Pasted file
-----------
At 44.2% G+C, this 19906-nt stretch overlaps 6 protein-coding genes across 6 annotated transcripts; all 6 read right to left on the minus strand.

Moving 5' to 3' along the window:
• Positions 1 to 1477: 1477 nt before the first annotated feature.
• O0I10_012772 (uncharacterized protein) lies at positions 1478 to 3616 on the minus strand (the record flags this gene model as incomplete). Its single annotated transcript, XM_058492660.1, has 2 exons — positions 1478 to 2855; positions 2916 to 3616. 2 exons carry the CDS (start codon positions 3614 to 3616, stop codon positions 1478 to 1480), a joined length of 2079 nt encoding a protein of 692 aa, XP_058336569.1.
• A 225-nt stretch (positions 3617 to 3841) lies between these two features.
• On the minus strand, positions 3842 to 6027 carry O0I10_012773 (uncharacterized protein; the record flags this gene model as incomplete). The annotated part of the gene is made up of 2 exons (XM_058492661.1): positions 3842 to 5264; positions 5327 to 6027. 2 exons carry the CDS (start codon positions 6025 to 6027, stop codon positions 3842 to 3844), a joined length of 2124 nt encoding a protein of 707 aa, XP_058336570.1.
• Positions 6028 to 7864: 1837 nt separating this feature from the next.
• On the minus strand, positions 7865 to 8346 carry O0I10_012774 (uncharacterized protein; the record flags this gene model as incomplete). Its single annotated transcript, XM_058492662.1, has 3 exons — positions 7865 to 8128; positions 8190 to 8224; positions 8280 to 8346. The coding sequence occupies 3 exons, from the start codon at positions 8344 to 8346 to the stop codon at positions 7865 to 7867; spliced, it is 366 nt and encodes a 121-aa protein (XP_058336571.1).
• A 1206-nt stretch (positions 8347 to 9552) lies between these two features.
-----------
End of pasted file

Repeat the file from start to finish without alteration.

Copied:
At 44.2% G+C, this 19906-nt stretch overlaps 6 protein-coding genes across 6 annotated transcripts; all 6 read right to left on the minus strand.

Moving 5' to 3' along the window:
• Positions 1 to 1477: 1477 nt before the first annotated feature.
• O0I10_012772 (uncharacterized protein) lies at positions 1478 to 3616 on the minus strand (the record flags this gene model as incomplete). Its single annotated transcript, XM_058492660.1, has 2 exons — positions 1478 to 2855; positions 2916 to 3616. 2 exons carry the CDS (start codon positions 3614 to 3616, stop codon positions 1478 to 1480), a joined length of 2079 nt encoding a protein of 692 aa, XP_058336569.1.
• A 225-nt stretch (positions 3617 to 3841) lies between these two features.
• On the minus strand, positions 3842 to 6027 carry O0I10_012773 (uncharacterized protein; the record flags this gene model as incomplete). The annotated part of the gene is made up of 2 exons (XM_058492661.1): positions 3842 to 5264; positions 5327 to 6027. 2 exons carry the CDS (start codon positions 6025 to 6027, stop codon positions 3842 to 3844), a joined length of 2124 nt encoding a protein of 707 aa, XP_058336570.1.
• Positions 6028 to 7864: 1837 nt separating this feature from the next.
• On the minus strand, positions 7865 to 8346 carry O0I10_012774 (uncharacterized protein; the record flags this gene model as incomplete). Its single annotated transcript, XM_058492662.1, has 3 exons — positions 7865 to 8128; positions 8190 to 8224; positions 8280 to 8346. The coding sequence occupies 3 exons, from the start codon at positions 8344 to 8346 to the stop codon at positions 7865 to 7867; spliced, it is 366 nt and encodes a 121-aa protein (XP_058336571.1).
• A 1206-nt stretch (positions 8347 to 9552) lies between these two features.